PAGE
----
Self-mutilation (sometimes also referred to as self-harm or self-injury) is defined as all acts by which an individual deliberately sets out to harm his or her own body. In the majority of self-mutilation cases suicide is not the main aim and the injuries inflicted are not life threatening.
I realise that this is a rather somber subject, but it is important to me that parents have knowledge of self-mutilating behaviours as it is a phenomenon I often deal with in my practice. Teenage girls with friends who self-injure are at highest risk to attempt self-mutilation themselves, especially at times when they experience life difficulties. Mental illness such as depression or anxiety disorders are further contributing factors.
Self-mutilating behaviours might include: cutting or scratching the skin; burning the skin with matches, cigarettes or a lighter; carving words or symbols on the skin, piercing the skin with sharp objects, biting oneself; head banging or pulling out hair.
Some of the reasons these children and teenagers give for self-mutilation are that the sensation of physical pain distracts them from their painful emotions; self-mutilation provides a sense of control over their own body and self-mutilation helps them give expression to emotions that they can’t put into words. Cutting or other self-injurious behaviour may bring momentary calm and release but this is often followed by feelings of guilt, shame and the return of painful their emotions. Self-mutilation can cause permanent scars and disfigurement and may also result in infection especially if children share cutting tools. Even though suicide is not the main aim there is always a risk that self-injurious behaviour might result in suicide if a child cuts too deep or loses control during the act.
A VERY worrying trend is that cutting has recently gained some popularity among young people as a means of bonding or protest! In a recent twitter trend upset teens encouraged others to cut themselves in protest of Zyan Malik leaving pop boy-band, One Direction.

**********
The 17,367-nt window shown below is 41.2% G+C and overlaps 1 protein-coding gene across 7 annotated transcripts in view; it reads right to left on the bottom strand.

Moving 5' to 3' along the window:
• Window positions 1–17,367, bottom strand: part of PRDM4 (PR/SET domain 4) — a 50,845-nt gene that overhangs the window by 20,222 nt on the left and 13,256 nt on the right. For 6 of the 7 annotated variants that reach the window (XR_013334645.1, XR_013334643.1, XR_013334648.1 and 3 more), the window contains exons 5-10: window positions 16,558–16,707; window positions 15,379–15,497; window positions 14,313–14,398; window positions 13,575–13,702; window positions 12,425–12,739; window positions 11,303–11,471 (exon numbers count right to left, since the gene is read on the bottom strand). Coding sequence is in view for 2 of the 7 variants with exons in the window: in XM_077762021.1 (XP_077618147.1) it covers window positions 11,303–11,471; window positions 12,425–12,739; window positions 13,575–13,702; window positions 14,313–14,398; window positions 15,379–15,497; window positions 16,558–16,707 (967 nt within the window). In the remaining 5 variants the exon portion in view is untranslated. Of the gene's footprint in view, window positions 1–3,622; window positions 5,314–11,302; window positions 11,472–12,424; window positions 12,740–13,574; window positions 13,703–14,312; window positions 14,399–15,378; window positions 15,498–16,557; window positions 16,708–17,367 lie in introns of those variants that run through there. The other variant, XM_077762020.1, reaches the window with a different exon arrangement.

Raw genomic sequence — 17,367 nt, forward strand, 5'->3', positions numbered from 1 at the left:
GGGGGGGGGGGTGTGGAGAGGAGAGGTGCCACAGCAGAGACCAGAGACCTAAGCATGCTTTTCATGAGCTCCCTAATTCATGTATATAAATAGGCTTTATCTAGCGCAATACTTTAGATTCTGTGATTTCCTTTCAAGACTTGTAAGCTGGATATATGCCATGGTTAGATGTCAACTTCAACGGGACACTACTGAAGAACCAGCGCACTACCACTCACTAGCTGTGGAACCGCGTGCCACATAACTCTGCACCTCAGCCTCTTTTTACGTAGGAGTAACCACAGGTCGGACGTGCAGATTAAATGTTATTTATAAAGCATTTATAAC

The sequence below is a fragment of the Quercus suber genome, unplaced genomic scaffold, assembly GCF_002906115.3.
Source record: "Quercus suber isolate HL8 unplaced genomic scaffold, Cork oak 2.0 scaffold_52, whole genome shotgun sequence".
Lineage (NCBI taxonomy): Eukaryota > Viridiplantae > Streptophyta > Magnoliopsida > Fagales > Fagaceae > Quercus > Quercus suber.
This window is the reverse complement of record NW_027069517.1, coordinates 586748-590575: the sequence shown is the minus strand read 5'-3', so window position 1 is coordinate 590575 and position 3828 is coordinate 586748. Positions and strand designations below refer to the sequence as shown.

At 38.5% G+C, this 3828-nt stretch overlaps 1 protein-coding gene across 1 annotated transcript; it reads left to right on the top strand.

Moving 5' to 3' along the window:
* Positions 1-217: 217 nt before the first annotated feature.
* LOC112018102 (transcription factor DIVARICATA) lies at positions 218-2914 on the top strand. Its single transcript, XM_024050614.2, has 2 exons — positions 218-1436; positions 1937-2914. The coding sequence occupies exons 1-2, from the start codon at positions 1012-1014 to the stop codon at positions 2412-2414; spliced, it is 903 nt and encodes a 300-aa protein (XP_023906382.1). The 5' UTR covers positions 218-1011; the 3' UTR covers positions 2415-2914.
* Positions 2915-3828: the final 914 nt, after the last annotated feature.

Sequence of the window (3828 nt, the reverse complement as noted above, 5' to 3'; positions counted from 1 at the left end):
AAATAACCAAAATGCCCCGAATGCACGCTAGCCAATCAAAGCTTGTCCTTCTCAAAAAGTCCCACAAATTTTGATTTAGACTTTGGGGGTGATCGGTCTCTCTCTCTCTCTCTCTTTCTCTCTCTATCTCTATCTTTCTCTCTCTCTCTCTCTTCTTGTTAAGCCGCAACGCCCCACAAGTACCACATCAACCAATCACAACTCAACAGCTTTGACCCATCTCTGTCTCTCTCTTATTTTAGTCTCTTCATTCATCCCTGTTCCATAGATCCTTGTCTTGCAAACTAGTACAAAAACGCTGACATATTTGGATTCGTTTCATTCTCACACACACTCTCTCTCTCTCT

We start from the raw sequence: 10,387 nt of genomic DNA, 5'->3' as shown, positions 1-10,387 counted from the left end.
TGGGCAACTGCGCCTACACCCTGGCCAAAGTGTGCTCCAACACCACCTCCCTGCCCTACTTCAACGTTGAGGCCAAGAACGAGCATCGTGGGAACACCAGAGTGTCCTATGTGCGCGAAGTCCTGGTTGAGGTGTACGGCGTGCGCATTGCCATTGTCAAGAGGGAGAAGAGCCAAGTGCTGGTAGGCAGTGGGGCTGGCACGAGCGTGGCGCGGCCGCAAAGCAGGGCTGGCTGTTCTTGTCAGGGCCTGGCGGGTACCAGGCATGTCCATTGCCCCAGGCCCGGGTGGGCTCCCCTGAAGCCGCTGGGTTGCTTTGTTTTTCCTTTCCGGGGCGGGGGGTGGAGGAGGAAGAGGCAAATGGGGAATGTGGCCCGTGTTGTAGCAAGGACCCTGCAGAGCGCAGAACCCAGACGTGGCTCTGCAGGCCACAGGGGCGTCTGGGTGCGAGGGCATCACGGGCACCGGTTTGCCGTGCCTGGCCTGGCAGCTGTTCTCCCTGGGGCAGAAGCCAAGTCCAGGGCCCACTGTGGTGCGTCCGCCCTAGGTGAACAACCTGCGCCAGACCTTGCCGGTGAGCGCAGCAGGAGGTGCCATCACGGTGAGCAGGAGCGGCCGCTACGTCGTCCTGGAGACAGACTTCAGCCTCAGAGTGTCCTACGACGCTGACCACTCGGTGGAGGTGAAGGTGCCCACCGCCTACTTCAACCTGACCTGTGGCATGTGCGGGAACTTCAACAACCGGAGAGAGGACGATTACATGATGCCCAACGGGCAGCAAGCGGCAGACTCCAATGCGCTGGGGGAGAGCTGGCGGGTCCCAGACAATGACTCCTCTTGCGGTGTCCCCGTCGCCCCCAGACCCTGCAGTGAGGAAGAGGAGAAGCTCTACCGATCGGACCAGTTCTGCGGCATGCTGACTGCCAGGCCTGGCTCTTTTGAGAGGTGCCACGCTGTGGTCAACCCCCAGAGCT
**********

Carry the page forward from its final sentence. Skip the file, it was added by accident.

What are some of the signs parents should look out for?
- Self-mutilation is often linked to difficulties with impulse control. Children who have a tendency to act impulsively may thus be at greater risk for self-injurious behaviour.
- Scars or other unexplained wounds.
- Children who always keep sharp utensils nearby. Objects commonly used for self-mutilation include razor blades, art knives, needles, scissors, matches, lighters and cigarettes. Some children may also carry a pencil sharpener with them and loosen the blade of the sharpener for cutting when the impulse strikes.
- Children who wear long sleeved shirts or long pants even in hot weather.
- Children who appear to be depressed, irritable or withdrawn.
- Blood stains on clothing, linen, towels or tissues.
What can parents do if they discover their children have been self-harming?
- Don’t punish your child get caught-up in a shouting match with them about it. You can express your concern and disapproval of their behaviour but be careful to remain supportive and to not shame them for what they have done.
- Get your child professional help – seek the help of a mental health professional like a psychologist or counselor who is trained to deal with self-mutilation.
- Have a back-up plan for when they get the urge to cut. Simply being able to talk to somebody about the emotions they are experiencing can help prevent self-mutilating behaviour. If you know that work activities or other obligations might prevent you from taking your child’s call ensure that they can contact another trusted friend or family member or make sure they have the number for Childline (0800055555) or SADAG (0800 567 567) on hand.
- Address the root cause. What are the main areas of distress for your child? Does she feel she doesn’t have enough control over her own life? Is she feeling lonely or depressed. Only by addressing the underlying issues can we help prevent self-mutilating behaviours.
- Remind your child that she deserves to feel better and that hurting herself acts as a barrier to eventual recovery.
- Immediately take away all the tools your child uses to self-harm. I realise that this might not stop them from simply acquiring other tools, but may delay the process and that short delay might be all that is needed to stop impulsive self-harm.
- Help your child find more appropriate ways in which to express their emotions. If he finds it difficult to talk to others about his problems encourage your child to express his emotions through poetry, art or picture collages.
- Find substitutes that create the same physical sensation. Mental Health Foundation, UK suggests the following substitutes for cutting:
- Use a red felt tip pen to mark where you might usually cut
- Rub ice across your skin where you might usually cut
- Put rubber bands on wrists, arms, or legs and snap them instead of cutting or hitting